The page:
Carlos Beltran won a ring in his final year but limped to the worst season of his career, posting career lows in every imaginable category while looking a husk of his former dynamic, five-tool self as a designated hitter. He got his title but was used sparingly during the postseason, managing just three hits in 20 at-bats.
Alex Rodriguez returned from suspension in 2015 with a brilliant comeback season, only to crater the following year. The then 40-year-old, still looking every bit like a cyborg programmed to play baseball, posted such grim numbers that he hung up his spikes in August. The less said about Albert Pujols, the better.
The ability to bow out gracefully is a luxury most can't afford, as the abuse professional athletes heap upon their bodies sometimes demands its reckoning all at once rather than slowly over time.
Healthy players are healthy until they aren't. They're great until they aren't. Some declines we can chalk up to bad luck, others bad decisions or an inability to read the writing on the wall. But when a great player falls so far, so fast, it sticks with us. How could this happen? To HIM?! Those capable of the extraordinary somehow seem less believable when performing the mundane.
There are so many factors that contribute to steep declines or injury-ravaged careers. Maybe a player is drafted by a team without a strong track record for keeping players healthy. Sometimes they play their home games in a ballpark that produces soft tissue injuries at a dizzying rate. Sometimes they work themselves too hard, allowing motivations both internal and external to drown out the sound of their body saying "that's enough."
Tulowitzki came to Toronto amid a cultural shift in the front office. Gone were malcontents and players without winning pedigrees, in came consummate professionals who lived, ate, and breathed baseball. Tulo fit this mould, the prototypical baseball gym rat, tireless in his efforts to improve and stay at the top of his game.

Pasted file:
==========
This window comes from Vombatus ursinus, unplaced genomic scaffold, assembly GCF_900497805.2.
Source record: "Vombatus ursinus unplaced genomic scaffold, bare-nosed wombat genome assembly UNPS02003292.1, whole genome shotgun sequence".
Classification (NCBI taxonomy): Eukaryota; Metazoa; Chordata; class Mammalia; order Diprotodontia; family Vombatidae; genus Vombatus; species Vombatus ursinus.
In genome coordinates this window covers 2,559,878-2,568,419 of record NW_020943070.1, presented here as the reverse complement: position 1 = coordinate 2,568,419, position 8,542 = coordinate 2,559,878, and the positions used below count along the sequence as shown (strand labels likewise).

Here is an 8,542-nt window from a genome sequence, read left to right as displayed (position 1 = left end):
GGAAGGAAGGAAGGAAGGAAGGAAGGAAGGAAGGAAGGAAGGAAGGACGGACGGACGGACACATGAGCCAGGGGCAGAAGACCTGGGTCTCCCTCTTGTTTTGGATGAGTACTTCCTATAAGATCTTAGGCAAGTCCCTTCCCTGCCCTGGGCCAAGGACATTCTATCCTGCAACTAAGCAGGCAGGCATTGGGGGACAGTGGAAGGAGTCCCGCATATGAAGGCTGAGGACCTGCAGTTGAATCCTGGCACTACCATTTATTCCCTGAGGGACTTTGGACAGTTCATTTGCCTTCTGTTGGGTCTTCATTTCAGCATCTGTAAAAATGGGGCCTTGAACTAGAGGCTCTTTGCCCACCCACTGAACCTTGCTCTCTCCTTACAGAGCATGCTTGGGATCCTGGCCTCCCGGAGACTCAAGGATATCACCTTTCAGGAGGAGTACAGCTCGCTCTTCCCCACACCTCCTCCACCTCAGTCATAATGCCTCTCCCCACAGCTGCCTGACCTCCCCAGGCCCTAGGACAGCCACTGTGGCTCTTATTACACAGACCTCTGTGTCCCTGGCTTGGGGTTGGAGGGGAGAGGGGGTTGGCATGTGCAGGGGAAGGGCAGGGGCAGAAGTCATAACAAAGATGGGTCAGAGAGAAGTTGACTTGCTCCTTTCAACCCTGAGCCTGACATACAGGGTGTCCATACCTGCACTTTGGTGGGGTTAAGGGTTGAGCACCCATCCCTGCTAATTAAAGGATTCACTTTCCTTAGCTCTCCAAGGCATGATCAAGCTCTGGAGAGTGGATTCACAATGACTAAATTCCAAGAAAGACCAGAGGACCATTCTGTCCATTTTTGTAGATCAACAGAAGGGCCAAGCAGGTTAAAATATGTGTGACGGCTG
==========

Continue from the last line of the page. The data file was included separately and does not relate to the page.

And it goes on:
It was that reputation that allowed his former team to invest so heavily in him, seeing his grit and determination as positive indicators of continued production even as he aged. But modern sports medicine prizes rest as much as repetition. There's a strong chance the injury-prone superstar was the author of his own demise in some ways, pushing a body that needed to recover too many times.
The word "sunk cost" is going to get a workout this week. Baseball and its economics are inseparable today, as much a part of the fan experience as sunny days at the ballpark and dramatic home runs. "Sunk cost" might accurately describe Tulo's contract, but the bold gambit that brought him to Toronto represents the best of what sports can offer.
Hope and awe wore No. 2 in Toronto, as in Colorado before. Fans couldn't believe this guy—Troy Tulowitzki!—played for their team. A larger-than-life figure in the sport with unbelievable numbers and a game that only looked better the closer you looked. But the inevitable came quickly, and the MBA calculus of a braintrust saddled with, rather than blessed by, his presence took the drastic step to end the relationship.
Many fans won't remember the Troy Tulowitzki Era in Toronto as fondly as they remember his acquisition. Fans of rival NL West clubs likely remember the strong feelings of dislike they had for the brash guy with the stunt mullet to hit everything thrown his way and sucked up every grounder hit anywhere near him.
Sports fans love to turn injury-prone players into punchlines, which seems doubly shameful when the player in question was capable of incredible things on the field. Sometimes the notoriously short memories of sports fans serves a purpose, as wondering what might have been tends to gnaw at us more than remembering the wonder they provided.